Judgement of the Day - Abhiram Singh vs. C. D. Commachen

IN THE SUPREME COURT OF INDIA

Civil Appeal No. 37 Of 1992


Abhiram Singh, a BJP up-and-comer who was challenged by the Santa Cruz electorate in

Mumbai in 1990, was blamed for having supported degenerate activities by speaking

religiously to the people. The issue came up under the Supreme Court's watchful eye, which at that point needed to discover the scope of Section 123 of the People's Representation Act, 1951. Abhiram Singh was selected for the Maharashtra State Assembly No. 40, Santa Cruz Legislative Assembly Constituency in 1990, and his political decision was put to the Bombay High Court by Commachen.


While hearing the intrigue, a Bench of three Judges, on April 16, 1992, communicated the

view that the substance, scope and what comprises a degenerate practice under sub-section

(3) or (3A) of Section 123 of the Representation of the People Act, 1951 should be set down

obviously to maintain a strategic distance from a premature delivery of equity in deciphering

‘degenerate practice’.


The Bench was of the opinion that the intrigue requires to be heard and chose by a bigger

Bench of five Judges of the Court.


The 7-Judge Bench conveyed a milestone decision, whereby a dominant part of 4:3, the lion’s share Judgment conveyed by Justice Lokur with agreeing Judgments by Chief Justice T.S. Thakur and Justice Bobde, concluded that intrigue on the grounds of religion – be it the

applicant, the specialist of the up-and-comer, any individual with the assent of the up-and-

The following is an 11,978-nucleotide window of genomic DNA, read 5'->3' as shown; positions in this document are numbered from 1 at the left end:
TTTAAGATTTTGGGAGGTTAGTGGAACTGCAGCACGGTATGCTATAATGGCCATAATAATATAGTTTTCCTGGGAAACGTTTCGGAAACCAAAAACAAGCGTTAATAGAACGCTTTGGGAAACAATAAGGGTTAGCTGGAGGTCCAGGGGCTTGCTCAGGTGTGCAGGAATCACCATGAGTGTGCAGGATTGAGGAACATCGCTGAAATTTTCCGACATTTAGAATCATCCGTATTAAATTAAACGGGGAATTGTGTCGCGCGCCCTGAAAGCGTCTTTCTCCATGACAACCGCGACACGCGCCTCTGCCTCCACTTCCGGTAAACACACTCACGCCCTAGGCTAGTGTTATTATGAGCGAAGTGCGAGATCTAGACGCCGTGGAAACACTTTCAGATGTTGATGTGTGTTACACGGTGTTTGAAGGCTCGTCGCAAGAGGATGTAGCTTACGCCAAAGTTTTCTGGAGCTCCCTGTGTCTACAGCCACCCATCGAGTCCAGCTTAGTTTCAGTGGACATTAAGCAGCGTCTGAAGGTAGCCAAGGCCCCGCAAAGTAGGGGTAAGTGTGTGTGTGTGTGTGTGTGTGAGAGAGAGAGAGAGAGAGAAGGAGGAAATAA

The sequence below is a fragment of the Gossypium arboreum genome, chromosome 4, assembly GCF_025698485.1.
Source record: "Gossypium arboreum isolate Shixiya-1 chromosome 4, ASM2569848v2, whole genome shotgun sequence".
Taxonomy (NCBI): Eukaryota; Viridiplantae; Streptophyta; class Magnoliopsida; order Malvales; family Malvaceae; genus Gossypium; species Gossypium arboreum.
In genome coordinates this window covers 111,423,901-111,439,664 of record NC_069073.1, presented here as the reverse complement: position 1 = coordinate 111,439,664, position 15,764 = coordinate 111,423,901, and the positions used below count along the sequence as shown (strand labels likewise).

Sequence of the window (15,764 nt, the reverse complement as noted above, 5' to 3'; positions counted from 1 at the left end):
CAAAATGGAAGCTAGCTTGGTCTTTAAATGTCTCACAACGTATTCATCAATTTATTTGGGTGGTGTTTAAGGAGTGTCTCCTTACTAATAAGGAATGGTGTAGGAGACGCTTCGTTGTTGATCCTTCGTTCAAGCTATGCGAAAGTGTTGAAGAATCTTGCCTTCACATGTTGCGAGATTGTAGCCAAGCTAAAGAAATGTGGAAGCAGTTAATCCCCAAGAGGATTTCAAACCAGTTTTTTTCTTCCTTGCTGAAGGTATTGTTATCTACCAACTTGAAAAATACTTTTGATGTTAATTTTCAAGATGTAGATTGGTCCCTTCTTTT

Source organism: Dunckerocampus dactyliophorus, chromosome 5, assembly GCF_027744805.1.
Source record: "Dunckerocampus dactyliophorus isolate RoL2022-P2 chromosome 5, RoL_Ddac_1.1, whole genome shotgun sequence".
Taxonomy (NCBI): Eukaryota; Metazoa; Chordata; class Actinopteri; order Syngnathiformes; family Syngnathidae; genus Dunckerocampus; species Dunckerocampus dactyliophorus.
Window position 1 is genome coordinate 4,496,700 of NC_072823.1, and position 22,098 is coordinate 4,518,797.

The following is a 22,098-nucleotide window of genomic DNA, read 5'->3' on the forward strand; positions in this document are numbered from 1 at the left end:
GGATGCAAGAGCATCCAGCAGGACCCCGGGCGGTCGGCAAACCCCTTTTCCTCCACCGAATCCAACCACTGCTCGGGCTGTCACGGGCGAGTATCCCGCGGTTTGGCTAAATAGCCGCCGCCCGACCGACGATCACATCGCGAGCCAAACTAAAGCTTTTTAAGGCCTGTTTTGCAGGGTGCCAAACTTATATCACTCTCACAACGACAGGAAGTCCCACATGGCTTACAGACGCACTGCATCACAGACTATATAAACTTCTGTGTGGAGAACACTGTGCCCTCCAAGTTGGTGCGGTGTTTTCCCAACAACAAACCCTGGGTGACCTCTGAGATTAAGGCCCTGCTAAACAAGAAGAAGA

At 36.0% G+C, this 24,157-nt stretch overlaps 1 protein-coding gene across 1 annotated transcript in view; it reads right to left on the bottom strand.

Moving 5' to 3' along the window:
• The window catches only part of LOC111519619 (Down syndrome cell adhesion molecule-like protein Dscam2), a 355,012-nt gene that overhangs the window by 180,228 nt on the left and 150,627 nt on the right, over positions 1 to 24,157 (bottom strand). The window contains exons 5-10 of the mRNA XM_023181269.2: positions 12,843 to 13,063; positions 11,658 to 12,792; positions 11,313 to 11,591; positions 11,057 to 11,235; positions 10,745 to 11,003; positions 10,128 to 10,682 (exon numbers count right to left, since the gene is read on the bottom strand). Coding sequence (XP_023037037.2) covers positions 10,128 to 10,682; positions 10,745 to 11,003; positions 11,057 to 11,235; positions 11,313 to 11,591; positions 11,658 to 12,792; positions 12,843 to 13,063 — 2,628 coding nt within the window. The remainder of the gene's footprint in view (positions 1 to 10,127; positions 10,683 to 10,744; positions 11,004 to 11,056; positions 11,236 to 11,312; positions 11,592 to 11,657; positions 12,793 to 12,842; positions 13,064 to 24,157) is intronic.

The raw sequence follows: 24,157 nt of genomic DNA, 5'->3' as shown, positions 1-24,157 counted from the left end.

comer, or even the religion of the voters would add up to a degenerate practice. The greater

part in its Judgment gave a wide development to the expressions of Section 123 of the

Representation of the People Act, 1951 and has extended its limits to take in any intrigue on

the grounds of religion, rank, language or race.


To keep up national uprightness and harmony among the residents of the nation and to keep

up the mainstream character of the pluralistic culture to which we have a place sections 123

and 123 (3A) of the Representation Act have been joined. For keeping up immaculateness in

the political decision process and for keeping up harmony and amicability in the social

texture, it turns out to be important not exclusively to prosecute the gathering to a political

decision liable of degenerate practice yet to name the partners of such degenerate practice if

there be any. The bench interpreted the statute literally and followed different cases such as

Ambika Sharan Singh vs. Mahant Mahadeva Giri and others, Dr. Vimal (Mrs.) v. Bhaguji &

Ors, M.P. Gopalakrishnan Nair and Anr. vs. State of Kerala and Ors, S.R. Bommai vs. UOI,

Indira Gandhi vs. Raj Narain, Saifuddin Saheb v. State of Bombay, etc.


Intrigue for the sake of religion, race, station, network or language is unacceptable under the

1951 Representation of the People Act and would establish a degenerate practice appropriate to repeal the political decision in which such intrigue was made in any case whether the intrigue was for the sake of the religion of the up-and-comer or the religion of the political decision-maker. The general sense of Section 123(3) after alteration is that intrigue for the sake of religion, race, station, network or language is taboo in any case where the intrigue might not be for the sake of the religion, race, place, network or language for which it was made. Thus deciphered religion , race, standing, network or language would not be allowed to assume any job in the discretionary procedure and if any of those considerations were to be intrigued, the equivalent would set up a degenerate practice.

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